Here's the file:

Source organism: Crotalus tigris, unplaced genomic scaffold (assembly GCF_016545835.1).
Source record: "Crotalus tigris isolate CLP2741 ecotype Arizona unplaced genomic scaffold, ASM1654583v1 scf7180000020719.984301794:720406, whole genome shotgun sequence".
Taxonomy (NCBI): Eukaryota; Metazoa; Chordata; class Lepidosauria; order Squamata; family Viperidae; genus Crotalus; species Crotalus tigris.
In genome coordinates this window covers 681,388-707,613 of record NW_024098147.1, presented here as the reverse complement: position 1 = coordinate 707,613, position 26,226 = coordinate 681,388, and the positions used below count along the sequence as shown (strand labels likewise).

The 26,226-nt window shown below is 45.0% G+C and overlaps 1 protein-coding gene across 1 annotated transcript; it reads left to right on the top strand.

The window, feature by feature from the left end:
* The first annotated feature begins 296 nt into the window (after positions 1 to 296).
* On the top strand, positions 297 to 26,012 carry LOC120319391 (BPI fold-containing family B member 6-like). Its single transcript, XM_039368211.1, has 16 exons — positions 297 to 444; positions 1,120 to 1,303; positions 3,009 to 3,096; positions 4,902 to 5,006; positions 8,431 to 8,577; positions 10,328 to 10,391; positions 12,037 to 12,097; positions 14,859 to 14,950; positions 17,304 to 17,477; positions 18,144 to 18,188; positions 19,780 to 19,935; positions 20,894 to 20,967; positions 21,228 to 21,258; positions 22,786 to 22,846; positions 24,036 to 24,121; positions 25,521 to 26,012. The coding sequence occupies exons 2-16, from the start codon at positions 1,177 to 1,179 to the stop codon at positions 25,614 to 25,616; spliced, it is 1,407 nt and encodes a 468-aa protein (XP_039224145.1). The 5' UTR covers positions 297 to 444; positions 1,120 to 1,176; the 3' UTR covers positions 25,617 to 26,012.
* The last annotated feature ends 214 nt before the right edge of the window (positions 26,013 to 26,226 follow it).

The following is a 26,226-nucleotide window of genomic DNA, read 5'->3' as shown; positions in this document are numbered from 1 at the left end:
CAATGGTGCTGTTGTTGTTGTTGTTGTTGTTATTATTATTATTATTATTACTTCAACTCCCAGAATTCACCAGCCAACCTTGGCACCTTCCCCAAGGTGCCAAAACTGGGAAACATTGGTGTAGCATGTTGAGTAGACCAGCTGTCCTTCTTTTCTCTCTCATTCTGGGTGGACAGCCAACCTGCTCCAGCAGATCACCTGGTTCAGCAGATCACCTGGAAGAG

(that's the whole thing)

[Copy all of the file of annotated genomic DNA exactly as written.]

Source organism: Crotalus tigris, unplaced genomic scaffold (assembly GCF_016545835.1).
Source record: "Crotalus tigris isolate CLP2741 ecotype Arizona unplaced genomic scaffold, ASM1654583v1 scf7180000020719.984301794:720406, whole genome shotgun sequence".
Taxonomy (NCBI): Eukaryota; Metazoa; Chordata; class Lepidosauria; order Squamata; family Viperidae; genus Crotalus; species Crotalus tigris.
In genome coordinates this window covers 681,388-707,613 of record NW_024098147.1, presented here as the reverse complement: position 1 = coordinate 707,613, position 26,226 = coordinate 681,388, and the positions used below count along the sequence as shown (strand labels likewise).

The 26,226-nt window shown below is 45.0% G+C and overlaps 1 protein-coding gene across 1 annotated transcript; it reads left to right on the top strand.

The window, feature by feature from the left end:
* The first annotated feature begins 296 nt into the window (after positions 1 to 296).
* On the top strand, positions 297 to 26,012 carry LOC120319391 (BPI fold-containing family B member 6-like). Its single transcript, XM_039368211.1, has 16 exons — positions 297 to 444; positions 1,120 to 1,303; positions 3,009 to 3,096; positions 4,902 to 5,006; positions 8,431 to 8,577; positions 10,328 to 10,391; positions 12,037 to 12,097; positions 14,859 to 14,950; positions 17,304 to 17,477; positions 18,144 to 18,188; positions 19,780 to 19,935; positions 20,894 to 20,967; positions 21,228 to 21,258; positions 22,786 to 22,846; positions 24,036 to 24,121; positions 25,521 to 26,012. The coding sequence occupies exons 2-16, from the start codon at positions 1,177 to 1,179 to the stop codon at positions 25,614 to 25,616; spliced, it is 1,407 nt and encodes a 468-aa protein (XP_039224145.1). The 5' UTR covers positions 297 to 444; positions 1,120 to 1,176; the 3' UTR covers positions 25,617 to 26,012.
* The last annotated feature ends 214 nt before the right edge of the window (positions 26,013 to 26,226 follow it).

The following is a 26,226-nucleotide window of genomic DNA, read 5'->3' as shown; positions in this document are numbered from 1 at the left end:
CAATGGTGCTGTTGTTGTTGTTGTTGTTGTTATTATTATTATTATTATTACTTCAACTCCCAGAATTCACCAGCCAACCTTGGCACCTTCCCCAAGGTGCCAAAACTGGGAAACATTGGTGTAGCATGTTGAGTAGACCAGCTGTCCTTCTTTTCTCTCTCATTCTGGGTGGACAGCCAACCTGCTCCAGCAGATCACCTGGTTCAGCAGATCACCTGGAAGAG